Fall means the end of the easy, breezy days of summer and vacation time and, for kids, anyway, time to head back to school. In the garden, it usually means time to plant a wide variety of edibles and ornamentals that thrive in the cooler temperatures and (hopefully) rainy fall and winter months. For some lucky students at area schools, it can mean both of these activities. School gardens are springing up all over the country and no less so here in Santa Barbara. The reasons to add gardens to the school experience are many. Connecting kids to the environment at a young age will create caring adults. Growing food crops can educate youth about where their food comes from and provide them healthier eating choices. Many disciplines such as math, science, and even reading can be incorporated into a gardening project. Kids can learn teamwork and cooperation as well as get a healthy dose of fresh air and exercise outside in the garden.
Perhaps not surprisingly, Art From Scrap (artfromscrap.org), that fantastic local resource that melds recycling and reusing into amazing art, also has an Environmental Education component. Their School Gardening Program aims to provide training, tools, and plants and seeds to any teacher or school that requests their help. They conduct in-class gardening and composting lessons, on-site as well as phone consultations, and area gardening and composting workshops in Lompoc, Carpinteria, Goleta, and Santa Barbara for teachers and other community members. Whether a teacher needs simple directions on how to set up a worm bin or build a compost pile or requires hands-on help in getting a gardening program started in their classroom, Art From Scrap will be there, serving any school or teacher in the South County area.
Once a teacher has committed to the program, he or she can rely on additional help from articles on the Web site as well as an email listserve to post questions and share results. Most recently, a Green Schools Garden Network has also been set up on Facebook. Teachers and students can post events and updates on their gardens or share their goals with other participants. Anyone can view the page, but teachers and students who sign up as “fans” will have full access to the shared experience.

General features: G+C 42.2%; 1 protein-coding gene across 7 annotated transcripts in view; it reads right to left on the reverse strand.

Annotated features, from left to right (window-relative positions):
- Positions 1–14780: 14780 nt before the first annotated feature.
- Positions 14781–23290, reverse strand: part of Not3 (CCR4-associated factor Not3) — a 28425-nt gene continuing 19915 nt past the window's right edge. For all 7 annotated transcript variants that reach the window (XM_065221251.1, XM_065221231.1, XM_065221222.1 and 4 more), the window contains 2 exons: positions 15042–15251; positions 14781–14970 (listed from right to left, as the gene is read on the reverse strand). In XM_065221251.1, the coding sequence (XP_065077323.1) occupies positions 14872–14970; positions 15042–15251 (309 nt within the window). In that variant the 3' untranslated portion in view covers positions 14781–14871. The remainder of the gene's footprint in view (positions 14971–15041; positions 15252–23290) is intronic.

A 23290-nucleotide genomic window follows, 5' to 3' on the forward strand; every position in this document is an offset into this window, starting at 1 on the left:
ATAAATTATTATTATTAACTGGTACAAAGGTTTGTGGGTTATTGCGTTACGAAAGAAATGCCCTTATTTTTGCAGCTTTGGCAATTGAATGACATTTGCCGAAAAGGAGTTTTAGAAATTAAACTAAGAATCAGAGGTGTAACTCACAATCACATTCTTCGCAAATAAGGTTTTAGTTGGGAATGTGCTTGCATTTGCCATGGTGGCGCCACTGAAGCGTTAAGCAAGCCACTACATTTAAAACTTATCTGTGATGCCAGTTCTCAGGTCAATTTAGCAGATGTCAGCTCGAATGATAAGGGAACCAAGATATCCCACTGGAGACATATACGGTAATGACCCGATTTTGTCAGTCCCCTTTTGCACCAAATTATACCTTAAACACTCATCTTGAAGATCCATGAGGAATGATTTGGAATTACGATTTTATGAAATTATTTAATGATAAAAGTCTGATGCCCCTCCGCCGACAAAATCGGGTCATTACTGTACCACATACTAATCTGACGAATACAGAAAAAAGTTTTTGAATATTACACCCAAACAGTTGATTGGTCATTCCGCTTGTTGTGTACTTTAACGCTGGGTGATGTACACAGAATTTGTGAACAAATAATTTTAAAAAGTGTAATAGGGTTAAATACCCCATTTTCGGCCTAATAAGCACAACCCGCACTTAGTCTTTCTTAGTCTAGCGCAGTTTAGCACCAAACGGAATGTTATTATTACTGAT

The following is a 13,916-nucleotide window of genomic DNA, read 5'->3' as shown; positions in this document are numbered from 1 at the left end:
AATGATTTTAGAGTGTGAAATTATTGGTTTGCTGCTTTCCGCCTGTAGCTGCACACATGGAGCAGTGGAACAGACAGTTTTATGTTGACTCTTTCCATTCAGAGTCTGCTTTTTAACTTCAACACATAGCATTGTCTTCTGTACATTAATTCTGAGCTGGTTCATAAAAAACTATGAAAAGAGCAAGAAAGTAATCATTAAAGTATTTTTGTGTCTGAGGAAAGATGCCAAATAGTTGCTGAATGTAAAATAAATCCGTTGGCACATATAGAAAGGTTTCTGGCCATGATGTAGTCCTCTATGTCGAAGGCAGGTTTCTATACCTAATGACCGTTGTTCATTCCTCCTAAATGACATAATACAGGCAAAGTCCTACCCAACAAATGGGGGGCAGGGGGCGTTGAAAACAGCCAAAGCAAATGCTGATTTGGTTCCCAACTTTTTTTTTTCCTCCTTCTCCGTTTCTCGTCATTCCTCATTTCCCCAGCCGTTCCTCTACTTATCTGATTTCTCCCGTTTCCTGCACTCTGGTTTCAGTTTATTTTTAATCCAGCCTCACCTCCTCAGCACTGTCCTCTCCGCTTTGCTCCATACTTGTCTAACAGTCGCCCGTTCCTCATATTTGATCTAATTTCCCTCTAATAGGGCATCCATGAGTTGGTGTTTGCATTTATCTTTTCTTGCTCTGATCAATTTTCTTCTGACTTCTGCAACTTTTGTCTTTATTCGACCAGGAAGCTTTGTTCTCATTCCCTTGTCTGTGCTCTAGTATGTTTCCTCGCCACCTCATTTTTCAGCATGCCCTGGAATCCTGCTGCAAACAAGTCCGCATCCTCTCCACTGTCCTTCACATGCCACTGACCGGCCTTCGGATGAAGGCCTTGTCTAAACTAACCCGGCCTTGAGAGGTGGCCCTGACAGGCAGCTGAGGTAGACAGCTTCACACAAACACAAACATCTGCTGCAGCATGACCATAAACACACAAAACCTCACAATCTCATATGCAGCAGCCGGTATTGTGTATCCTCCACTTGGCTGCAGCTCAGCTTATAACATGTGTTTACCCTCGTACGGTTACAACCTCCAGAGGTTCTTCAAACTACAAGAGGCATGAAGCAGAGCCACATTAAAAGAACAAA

Partners with Art From Scrap in this endeavor are some area nurseries that support the program with additional composting workshops. Several also donate plants and seeds to the schools that schedule a garden package with teachers attending the Art From Scrap workshops. Healing Grounds Nursery (healinggroundsnursery.com) organizes these workshops. There is one remaining on their schedule. It will be held at Terra Sol Garden Center (5320 Overpass Rd., 964-7811) on September 12 at 3 p.m., and participants will receive a 20-percent discount on organic vegetable plants. Look for next year’s schedule to appear on the Web site as it is organized.
Although most of the supplies needed to start gardening or composting will be purchased by the individual schools, supplemental funding for the program comes from a variety of other sources. The Garden Club of Santa Barbara has contributed for several years, and recently, environmentalist Jack Johnson has provided support for transporting materials to the schools. Healing Grounds Nursery donates its overstock of seedlings and others provide seeds and tools. Help is always needed, of course, and if you would like to contribute, contact Tahara Ezrahti at 884-0459 x12, or by email at firstname.lastname@example.org.
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Virginia Hayes, curator of Ganna Walska Lotusland, will answer your gardening questions. Address them to Gardens, The Independent, 122 W. Figueroa St., S.B., CA 93101. Send email to email@example.com.